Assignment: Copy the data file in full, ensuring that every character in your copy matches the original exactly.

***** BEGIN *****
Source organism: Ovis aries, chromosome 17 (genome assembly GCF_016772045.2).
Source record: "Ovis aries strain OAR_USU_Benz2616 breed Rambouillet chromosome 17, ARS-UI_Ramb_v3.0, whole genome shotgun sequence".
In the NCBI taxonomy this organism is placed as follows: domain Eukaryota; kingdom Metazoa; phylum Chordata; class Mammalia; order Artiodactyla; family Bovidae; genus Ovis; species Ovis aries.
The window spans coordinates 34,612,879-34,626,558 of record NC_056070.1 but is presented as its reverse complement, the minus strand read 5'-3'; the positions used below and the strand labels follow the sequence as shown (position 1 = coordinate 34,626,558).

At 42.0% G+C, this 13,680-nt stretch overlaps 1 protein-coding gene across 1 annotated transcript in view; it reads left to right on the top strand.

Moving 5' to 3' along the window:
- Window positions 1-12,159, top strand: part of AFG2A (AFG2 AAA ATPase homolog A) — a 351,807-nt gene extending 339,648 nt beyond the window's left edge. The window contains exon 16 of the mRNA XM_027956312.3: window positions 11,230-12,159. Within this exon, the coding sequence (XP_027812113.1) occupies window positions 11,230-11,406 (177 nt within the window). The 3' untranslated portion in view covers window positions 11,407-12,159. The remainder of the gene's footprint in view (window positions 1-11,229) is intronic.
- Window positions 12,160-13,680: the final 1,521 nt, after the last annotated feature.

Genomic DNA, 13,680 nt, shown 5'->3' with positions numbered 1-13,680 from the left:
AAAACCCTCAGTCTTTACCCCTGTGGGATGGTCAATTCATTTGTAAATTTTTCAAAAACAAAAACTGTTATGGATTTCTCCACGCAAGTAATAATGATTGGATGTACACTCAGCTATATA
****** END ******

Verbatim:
Source organism: Ovis aries, chromosome 17 (genome assembly GCF_016772045.2).
Source record: "Ovis aries strain OAR_USU_Benz2616 breed Rambouillet chromosome 17, ARS-UI_Ramb_v3.0, whole genome shotgun sequence".
In the NCBI taxonomy this organism is placed as follows: domain Eukaryota; kingdom Metazoa; phylum Chordata; class Mammalia; order Artiodactyla; family Bovidae; genus Ovis; species Ovis aries.
The window spans coordinates 34,612,879-34,626,558 of record NC_056070.1 but is presented as its reverse complement, the minus strand read 5'-3'; the positions used below and the strand labels follow the sequence as shown (position 1 = coordinate 34,626,558).

At 42.0% G+C, this 13,680-nt stretch overlaps 1 protein-coding gene across 1 annotated transcript in view; it reads left to right on the top strand.

Moving 5' to 3' along the window:
- Window positions 1-12,159, top strand: part of AFG2A (AFG2 AAA ATPase homolog A) — a 351,807-nt gene extending 339,648 nt beyond the window's left edge. The window contains exon 16 of the mRNA XM_027956312.3: window positions 11,230-12,159. Within this exon, the coding sequence (XP_027812113.1) occupies window positions 11,230-11,406 (177 nt within the window). The 3' untranslated portion in view covers window positions 11,407-12,159. The remainder of the gene's footprint in view (window positions 1-11,229) is intronic.
- Window positions 12,160-13,680: the final 1,521 nt, after the last annotated feature.

Genomic DNA, 13,680 nt, shown 5'->3' with positions numbered 1-13,680 from the left:
AAAACCCTCAGTCTTTACCCCTGTGGGATGGTCAATTCATTTGTAAATTTTTCAAAAACAAAAACTGTTATGGATTTCTCCACGCAAGTAATAATGATTGGATGTACACTCAGCTATATA